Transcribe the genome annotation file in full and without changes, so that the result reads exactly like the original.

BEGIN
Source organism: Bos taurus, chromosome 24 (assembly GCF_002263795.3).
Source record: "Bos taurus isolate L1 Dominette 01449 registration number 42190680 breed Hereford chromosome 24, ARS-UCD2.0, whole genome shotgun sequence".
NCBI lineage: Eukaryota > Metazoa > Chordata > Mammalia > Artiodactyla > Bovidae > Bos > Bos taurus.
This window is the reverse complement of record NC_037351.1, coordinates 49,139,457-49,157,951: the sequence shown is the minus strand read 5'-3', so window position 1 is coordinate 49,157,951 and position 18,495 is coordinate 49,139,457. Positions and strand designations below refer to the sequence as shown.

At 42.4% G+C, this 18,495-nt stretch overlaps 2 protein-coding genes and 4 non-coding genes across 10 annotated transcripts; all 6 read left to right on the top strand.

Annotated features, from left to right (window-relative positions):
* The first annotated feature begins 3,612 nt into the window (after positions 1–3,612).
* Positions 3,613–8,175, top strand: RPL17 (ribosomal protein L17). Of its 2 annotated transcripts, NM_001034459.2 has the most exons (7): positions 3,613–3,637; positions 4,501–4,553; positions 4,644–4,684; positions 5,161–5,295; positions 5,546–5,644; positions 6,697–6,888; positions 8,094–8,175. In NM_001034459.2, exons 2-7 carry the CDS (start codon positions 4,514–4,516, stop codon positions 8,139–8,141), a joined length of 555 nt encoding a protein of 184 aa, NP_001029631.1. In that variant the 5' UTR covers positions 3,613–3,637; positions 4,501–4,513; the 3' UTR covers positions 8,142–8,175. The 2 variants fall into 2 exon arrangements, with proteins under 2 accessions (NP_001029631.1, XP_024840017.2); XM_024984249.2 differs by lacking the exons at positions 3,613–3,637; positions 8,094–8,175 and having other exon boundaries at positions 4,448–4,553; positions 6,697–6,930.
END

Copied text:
Source organism: Bos taurus, chromosome 24 (assembly GCF_002263795.3).
Source record: "Bos taurus isolate L1 Dominette 01449 registration number 42190680 breed Hereford chromosome 24, ARS-UCD2.0, whole genome shotgun sequence".
NCBI lineage: Eukaryota > Metazoa > Chordata > Mammalia > Artiodactyla > Bovidae > Bos > Bos taurus.
This window is the reverse complement of record NC_037351.1, coordinates 49,139,457-49,157,951: the sequence shown is the minus strand read 5'-3', so window position 1 is coordinate 49,157,951 and position 18,495 is coordinate 49,139,457. Positions and strand designations below refer to the sequence as shown.

At 42.4% G+C, this 18,495-nt stretch overlaps 2 protein-coding genes and 4 non-coding genes across 10 annotated transcripts; all 6 read left to right on the top strand.

Annotated features, from left to right (window-relative positions):
* The first annotated feature begins 3,612 nt into the window (after positions 1–3,612).
* Positions 3,613–8,175, top strand: RPL17 (ribosomal protein L17). Of its 2 annotated transcripts, NM_001034459.2 has the most exons (7): positions 3,613–3,637; positions 4,501–4,553; positions 4,644–4,684; positions 5,161–5,295; positions 5,546–5,644; positions 6,697–6,888; positions 8,094–8,175. In NM_001034459.2, exons 2-7 carry the CDS (start codon positions 4,514–4,516, stop codon positions 8,139–8,141), a joined length of 555 nt encoding a protein of 184 aa, NP_001029631.1. In that variant the 5' UTR covers positions 3,613–3,637; positions 4,501–4,513; the 3' UTR covers positions 8,142–8,175. The 2 variants fall into 2 exon arrangements, with proteins under 2 accessions (NP_001029631.1, XP_024840017.2); XM_024984249.2 differs by lacking the exons at positions 3,613–3,637; positions 8,094–8,175 and having other exon boundaries at positions 4,448–4,553; positions 6,697–6,930.